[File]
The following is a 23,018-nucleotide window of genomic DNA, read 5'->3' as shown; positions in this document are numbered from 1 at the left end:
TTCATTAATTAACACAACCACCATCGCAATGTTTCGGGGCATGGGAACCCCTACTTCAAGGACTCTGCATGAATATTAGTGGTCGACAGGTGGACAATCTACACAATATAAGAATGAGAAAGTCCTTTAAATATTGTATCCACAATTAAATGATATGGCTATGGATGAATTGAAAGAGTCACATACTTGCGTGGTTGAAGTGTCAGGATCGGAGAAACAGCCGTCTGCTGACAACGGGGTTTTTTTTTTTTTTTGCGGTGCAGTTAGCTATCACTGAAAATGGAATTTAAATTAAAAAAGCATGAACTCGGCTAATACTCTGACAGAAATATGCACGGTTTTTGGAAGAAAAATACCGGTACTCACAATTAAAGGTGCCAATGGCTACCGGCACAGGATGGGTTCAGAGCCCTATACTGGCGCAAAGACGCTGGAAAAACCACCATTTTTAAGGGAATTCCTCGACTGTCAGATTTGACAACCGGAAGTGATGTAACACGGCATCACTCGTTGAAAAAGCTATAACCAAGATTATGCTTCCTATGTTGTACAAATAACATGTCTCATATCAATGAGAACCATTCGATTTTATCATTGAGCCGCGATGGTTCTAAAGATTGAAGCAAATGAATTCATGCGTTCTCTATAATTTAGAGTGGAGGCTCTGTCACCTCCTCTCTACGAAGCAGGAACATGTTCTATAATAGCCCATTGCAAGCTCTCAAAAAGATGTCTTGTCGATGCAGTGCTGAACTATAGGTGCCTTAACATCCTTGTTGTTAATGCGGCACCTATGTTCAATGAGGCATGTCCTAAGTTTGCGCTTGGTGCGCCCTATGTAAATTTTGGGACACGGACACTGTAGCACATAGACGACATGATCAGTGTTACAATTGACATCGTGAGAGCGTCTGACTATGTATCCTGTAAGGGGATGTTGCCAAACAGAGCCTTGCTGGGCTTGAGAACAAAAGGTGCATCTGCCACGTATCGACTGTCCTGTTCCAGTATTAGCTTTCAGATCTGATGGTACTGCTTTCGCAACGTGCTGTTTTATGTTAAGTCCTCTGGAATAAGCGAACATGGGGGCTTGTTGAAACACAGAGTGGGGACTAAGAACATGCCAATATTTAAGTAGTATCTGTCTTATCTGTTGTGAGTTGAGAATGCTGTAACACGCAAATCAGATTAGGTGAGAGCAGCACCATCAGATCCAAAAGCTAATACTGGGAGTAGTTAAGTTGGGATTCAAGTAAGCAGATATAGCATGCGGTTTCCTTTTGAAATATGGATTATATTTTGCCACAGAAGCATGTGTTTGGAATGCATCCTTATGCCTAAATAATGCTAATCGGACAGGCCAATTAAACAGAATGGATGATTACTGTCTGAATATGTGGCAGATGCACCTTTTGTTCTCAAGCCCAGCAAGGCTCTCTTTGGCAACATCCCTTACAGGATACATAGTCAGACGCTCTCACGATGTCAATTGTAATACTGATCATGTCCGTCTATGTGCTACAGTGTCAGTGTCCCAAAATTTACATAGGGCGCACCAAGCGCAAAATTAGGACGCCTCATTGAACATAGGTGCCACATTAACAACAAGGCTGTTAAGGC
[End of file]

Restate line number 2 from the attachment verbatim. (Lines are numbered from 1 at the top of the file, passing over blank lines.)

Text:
TTCATTAATTAACACAACCACCATCGCAATGTTTCGGGGCATGGGAACCCCTACTTCAAGGACTCTGCATGAATATTAGTGGTCGACAGGTGGACAATCTACACAATATAAGAATGAGAAAGTCCTTTAAATATTGTATCCACAATTAAATGATATGGCTATGGATGAATTGAAAGAGTCACATACTTGCGTGGTTGAAGTGTCAGGATCGGAGAAACAGCCGTCTGCTGACAACGGGGTTTTTTTTTTTTTTTGCGGTGCAGTTAGCTATCACTGAAAATGGAATTTAAATTAAAAAAGCATGAACTCGGCTAATACTCTGACAGAAATATGCACGGTTTTTGGAAGAAAAATACCGGTACTCACAATTAAAGGTGCCAATGGCTACCGGCACAGGATGGGTTCAGAGCCCTATACTGGCGCAAAGACGCTGGAAAAACCACCATTTTTAAGGGAATTCCTCGACTGTCAGATTTGACAACCGGAAGTGATGTAACACGGCATCACTCGTTGAAAAAGCTATAACCAAGATTATGCTTCCTATGTTGTACAAATAACATGTCTCATATCAATGAGAACCATTCGATTTTATCATTGAGCCGCGATGGTTCTAAAGATTGAAGCAAATGAATTCATGCGTTCTCTATAATTTAGAGTGGAGGCTCTGTCACCTCCTCTCTACGAAGCAGGAACATGTTCTATAATAGCCCATTGCAAGCTCTCAAAAAGATGTCTTGTCGATGCAGTGCTGAACTATAGGTGCCTTAACATCCTTGTTGTTAATGCGGCACCTATGTTCAATGAGGCATGTCCTAAGTTTGCGCTTGGTGCGCCCTATGTAAATTTTGGGACACGGACACTGTAGCACATAGACGACATGATCAGTGTTACAATTGACATCGTGAGAGCGTCTGACTATGTATCCTGTAAGGGGATGTTGCCAAACAGAGCCTTGCTGGGCTTGAGAACAAAAGGTGCATCTGCCACGTATCGACTGTCCTGTTCCAGTATTAGCTTTCAGATCTGATGGTACTGCTTTCGCAACGTGCTGTTTTATGTTAAGTCCTCTGGAATAAGCGAACATGGGGGCTTGTTGAAACACAGAGTGGGGACTAAGAACATGCCAATATTTAAGTAGTATCTGTCTTATCTGTTGTGAGTTGAGAATGCTGTAACACGCAAATCAGATTAGGTGAGAGCAGCACCATCAGATCCAAAAGCTAATACTGGGAGTAGTTAAGTTGGGATTCAAGTAAGCAGATATAGCATGCGGTTTCCTTTTGAAATATGGATTATATTTTGCCACAGAAGCATGTGTTTGGAATGCATCCTTATGCCTAAATAATGCTAATCGGACAGGCCAATTAAACAGAATGGATGATTACTGTCTGAATATGTGGCAGATGCACCTTTTGTTCTCAAGCCCAGCAAGGCTCTCTTTGGCAACATCCCTTACAGGATACATAGTCAGACGCTCTCACGATGTCAATTGTAATACTGATCATGTCCGTCTATGTGCTACAGTGTCAGTGTCCCAAAATTTACATAGGGCGCACCAAGCGCAAAATTAGGACGCCTCATTGAACATAGGTGCCACATTAACAACAAGGCTGTTAAGGC